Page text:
One of the biggest hurdles with invisible labor is that it so often seems to fall on the shoulders of one adult in the household – and usually, that’s Mom. But there are signs that at least in some families, things might be changing. As the invisible labor discussion heats up, two-parent households are starting to discover that more flexibility and burden-sharing can benefit everyone.

In other words, Dads are stepping up in ways that weren’t as common a generation ago. We talked to family therapist Dr. Anthony Chambers of the Family Institute at Northwestern University about how he sees the division of labor among couples evolving, what he recommends couples do to keep invisible labor from becoming a crushing load, and especially how fathers are starting to renegotiate their roles in household management.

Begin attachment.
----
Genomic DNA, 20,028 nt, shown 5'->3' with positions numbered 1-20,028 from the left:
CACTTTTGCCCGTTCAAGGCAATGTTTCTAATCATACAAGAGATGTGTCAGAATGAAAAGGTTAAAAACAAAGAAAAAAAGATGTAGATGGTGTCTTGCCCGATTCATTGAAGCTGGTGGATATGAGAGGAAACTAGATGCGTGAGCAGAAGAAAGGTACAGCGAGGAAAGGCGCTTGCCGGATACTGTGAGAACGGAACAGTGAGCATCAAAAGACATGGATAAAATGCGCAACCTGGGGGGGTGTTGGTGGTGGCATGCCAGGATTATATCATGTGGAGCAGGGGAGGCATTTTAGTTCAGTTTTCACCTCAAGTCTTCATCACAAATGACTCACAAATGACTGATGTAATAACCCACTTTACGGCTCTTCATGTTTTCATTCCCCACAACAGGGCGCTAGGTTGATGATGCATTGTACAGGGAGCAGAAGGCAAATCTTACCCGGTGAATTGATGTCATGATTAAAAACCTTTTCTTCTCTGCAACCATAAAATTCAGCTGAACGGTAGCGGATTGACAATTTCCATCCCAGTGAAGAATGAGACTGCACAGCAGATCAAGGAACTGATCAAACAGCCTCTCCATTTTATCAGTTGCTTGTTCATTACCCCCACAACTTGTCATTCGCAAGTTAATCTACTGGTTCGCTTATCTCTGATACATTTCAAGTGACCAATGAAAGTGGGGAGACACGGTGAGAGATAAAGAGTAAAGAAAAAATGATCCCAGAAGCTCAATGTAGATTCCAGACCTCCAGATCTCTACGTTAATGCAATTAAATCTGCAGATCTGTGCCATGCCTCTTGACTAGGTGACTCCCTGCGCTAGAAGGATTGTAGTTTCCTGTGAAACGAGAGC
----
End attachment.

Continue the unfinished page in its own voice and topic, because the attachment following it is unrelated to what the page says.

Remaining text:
“Given how busy everyone is, with dual-income families the norm, to be able to become middle class or even just survive…It really requires couples to work together even more and to have much more clarity and communication about their roles. Time is no longer people’s friend,” says Dr. Chambers. Read the full interview to learn the strategies he recommends to help get couples on the same page, share the mental load, and navigate a healthy, happy family life.

Family of the Month

Meet the Eddy family! Art Eddy is the blogger and podcast host behind The Art of Fatherhood, and he pitches in to make dinner a family priority.

Real Family Dinner Projects: The Eddy Family


Let the kids take over the kitchen to make this Pizza Ravioli recipe from our friend Art Eddy!

Art’s Pizza Ravioli


Summertime is picnic time! Bookmark a few of our Family Picnic ideas for the warm weather dinners ahead.

Family Picnics


Celebrate the fathers and father figures in your lives with these conversation starters.